James Waller, a professor of psychology at Whitworth College in Spokane, Wash., suggests that perpetrators of genocide -- those who commit what Waller calls "extraordinary human evil" -- aren't just ideologically committed sociopaths or else passive weaklings who've been forced to pull the trigger...Instead, according to Waller, complex forces in human nature make all of us capable of committing acts of genocide.
Something to bear in mind.

Sunday, September 15, 2002

If only this idea would catch hold with the rest of the Palestinians. I've always believed that they could make life much more politically difficult for Israel if they adhere to strict non-violence.
Somewhere out there some voices are trying to bring Islam into the 21st century (link via Quana at Eristic)

Friday, September 13, 2002

Saletan points out that all this war talk will actually have the salutory effect of getting the UN to put teeth into its resolutions on Iraq.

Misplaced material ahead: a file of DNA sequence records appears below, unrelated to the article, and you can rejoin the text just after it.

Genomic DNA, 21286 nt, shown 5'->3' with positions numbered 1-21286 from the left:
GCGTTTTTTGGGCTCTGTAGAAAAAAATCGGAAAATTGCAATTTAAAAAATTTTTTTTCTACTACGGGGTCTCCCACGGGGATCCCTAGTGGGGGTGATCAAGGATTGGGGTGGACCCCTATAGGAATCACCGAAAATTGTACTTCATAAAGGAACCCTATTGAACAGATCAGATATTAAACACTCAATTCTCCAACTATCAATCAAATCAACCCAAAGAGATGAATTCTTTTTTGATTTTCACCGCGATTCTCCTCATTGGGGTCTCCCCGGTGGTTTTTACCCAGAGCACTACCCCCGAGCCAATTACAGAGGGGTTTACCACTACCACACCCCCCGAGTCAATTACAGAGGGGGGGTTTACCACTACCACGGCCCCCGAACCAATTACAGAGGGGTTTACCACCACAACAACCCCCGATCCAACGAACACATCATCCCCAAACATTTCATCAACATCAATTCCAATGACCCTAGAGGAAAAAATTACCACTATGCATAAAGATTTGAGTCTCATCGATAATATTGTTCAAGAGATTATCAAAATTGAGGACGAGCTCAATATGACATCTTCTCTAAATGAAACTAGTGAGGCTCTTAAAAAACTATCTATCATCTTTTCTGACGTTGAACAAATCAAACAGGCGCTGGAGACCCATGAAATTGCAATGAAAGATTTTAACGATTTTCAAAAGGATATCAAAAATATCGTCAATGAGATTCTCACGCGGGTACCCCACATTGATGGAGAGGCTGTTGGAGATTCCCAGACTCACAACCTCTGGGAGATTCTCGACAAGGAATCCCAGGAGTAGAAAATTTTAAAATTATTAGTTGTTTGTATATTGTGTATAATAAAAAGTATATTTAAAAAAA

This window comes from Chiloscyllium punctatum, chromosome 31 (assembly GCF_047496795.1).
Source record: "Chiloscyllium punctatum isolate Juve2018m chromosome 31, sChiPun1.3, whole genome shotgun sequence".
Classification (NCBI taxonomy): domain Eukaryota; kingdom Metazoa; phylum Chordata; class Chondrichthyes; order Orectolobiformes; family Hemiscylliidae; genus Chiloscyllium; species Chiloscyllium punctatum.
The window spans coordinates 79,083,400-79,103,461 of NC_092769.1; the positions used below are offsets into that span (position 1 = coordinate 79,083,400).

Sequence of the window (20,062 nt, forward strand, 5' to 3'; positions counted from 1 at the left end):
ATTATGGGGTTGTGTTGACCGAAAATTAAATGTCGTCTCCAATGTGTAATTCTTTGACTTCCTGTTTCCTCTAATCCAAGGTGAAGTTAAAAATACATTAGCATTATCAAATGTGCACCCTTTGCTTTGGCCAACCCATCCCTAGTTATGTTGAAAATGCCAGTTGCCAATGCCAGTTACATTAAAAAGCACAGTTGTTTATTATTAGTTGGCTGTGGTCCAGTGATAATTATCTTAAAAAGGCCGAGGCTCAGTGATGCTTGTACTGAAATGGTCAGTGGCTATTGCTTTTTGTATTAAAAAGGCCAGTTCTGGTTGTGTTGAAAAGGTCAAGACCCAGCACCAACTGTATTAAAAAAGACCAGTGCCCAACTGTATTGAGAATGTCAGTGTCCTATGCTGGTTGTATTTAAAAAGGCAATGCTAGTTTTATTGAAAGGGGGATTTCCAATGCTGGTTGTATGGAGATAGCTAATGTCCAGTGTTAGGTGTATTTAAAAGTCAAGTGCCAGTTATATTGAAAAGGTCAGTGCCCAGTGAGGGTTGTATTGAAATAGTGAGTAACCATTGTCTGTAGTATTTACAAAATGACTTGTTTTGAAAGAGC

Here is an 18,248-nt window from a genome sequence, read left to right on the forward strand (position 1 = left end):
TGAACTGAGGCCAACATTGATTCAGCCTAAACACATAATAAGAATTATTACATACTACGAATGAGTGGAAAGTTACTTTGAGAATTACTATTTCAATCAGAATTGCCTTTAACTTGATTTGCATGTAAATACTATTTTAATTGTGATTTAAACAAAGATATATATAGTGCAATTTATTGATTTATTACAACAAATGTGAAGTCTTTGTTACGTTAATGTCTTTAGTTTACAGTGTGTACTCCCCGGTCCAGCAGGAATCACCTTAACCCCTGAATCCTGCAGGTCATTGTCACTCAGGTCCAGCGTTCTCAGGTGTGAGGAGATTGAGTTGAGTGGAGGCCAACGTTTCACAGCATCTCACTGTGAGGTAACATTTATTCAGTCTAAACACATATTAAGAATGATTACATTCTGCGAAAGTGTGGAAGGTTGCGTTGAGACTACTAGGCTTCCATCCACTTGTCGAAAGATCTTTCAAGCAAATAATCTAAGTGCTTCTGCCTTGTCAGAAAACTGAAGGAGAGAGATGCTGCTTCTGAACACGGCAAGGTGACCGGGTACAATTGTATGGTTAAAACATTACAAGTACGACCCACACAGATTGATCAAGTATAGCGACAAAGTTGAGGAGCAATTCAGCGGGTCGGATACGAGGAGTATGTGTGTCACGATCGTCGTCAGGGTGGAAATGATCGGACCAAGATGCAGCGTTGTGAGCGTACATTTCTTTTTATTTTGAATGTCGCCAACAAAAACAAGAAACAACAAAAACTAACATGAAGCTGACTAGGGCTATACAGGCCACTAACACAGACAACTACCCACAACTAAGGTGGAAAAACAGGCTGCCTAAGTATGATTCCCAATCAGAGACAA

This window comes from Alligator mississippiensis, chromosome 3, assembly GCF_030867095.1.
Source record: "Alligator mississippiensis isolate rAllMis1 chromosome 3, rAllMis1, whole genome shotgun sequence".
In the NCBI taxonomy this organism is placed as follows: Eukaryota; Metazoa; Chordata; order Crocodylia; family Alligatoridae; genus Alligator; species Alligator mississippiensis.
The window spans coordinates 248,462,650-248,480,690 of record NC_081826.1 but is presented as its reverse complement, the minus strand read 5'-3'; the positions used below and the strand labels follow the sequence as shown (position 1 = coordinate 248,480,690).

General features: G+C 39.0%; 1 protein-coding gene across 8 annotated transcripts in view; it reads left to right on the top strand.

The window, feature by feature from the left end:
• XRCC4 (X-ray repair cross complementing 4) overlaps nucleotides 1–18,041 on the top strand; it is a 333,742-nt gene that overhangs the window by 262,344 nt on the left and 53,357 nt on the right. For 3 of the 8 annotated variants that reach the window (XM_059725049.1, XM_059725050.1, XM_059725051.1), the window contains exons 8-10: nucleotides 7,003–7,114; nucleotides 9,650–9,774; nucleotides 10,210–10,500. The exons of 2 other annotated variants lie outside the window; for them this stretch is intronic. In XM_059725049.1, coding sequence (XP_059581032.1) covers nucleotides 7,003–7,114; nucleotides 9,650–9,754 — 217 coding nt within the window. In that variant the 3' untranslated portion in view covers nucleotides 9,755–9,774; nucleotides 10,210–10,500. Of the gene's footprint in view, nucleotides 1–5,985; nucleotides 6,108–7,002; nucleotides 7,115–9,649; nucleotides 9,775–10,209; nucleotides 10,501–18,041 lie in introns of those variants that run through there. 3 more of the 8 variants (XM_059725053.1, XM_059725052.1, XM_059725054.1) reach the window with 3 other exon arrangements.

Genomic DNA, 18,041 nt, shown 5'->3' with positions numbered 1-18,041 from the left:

Maybe the pursuit of those who had prior knowledge of Sept. 11 will lead somewhere.
This piece gives a hint to why Bush is pushing the Iraq issue now.
When investing don't loose sight of these numbers.
The truth is less egalitarian utopia and more rich man's Shangri-la. The vast majority of American shareholders -- 80 percent of us -- control just 4 percent of the entire market, while the richest 1 percent of shareholders have portfolios brimming with a whopping 47.7 percent of the market's total value.
The market is hardly democratic and the little people need to watch out for the bulldozers.
Once Saddam falls the real trouble will begin.
Dahlia argues that waging war against the Taliban makes sense to rout out a regime that aids and abets terrorists, wars don't stop terrorism. The criminal model of dealing with terrorists has worked reasonably well up to now. As has the criminal system of prosecution.
I wish I didn't know about this. Flying takes more thought now.

Thursday, September 12, 2002

If this is the real Bush plan then all those terrible things the Arab press says about American arrogance and imperialist tendencies will be well-founded. And as citizens we should be ashamed that we put such people in office. But wait, we didn't. The Supreme Court did! Whew, scared myself for a moment.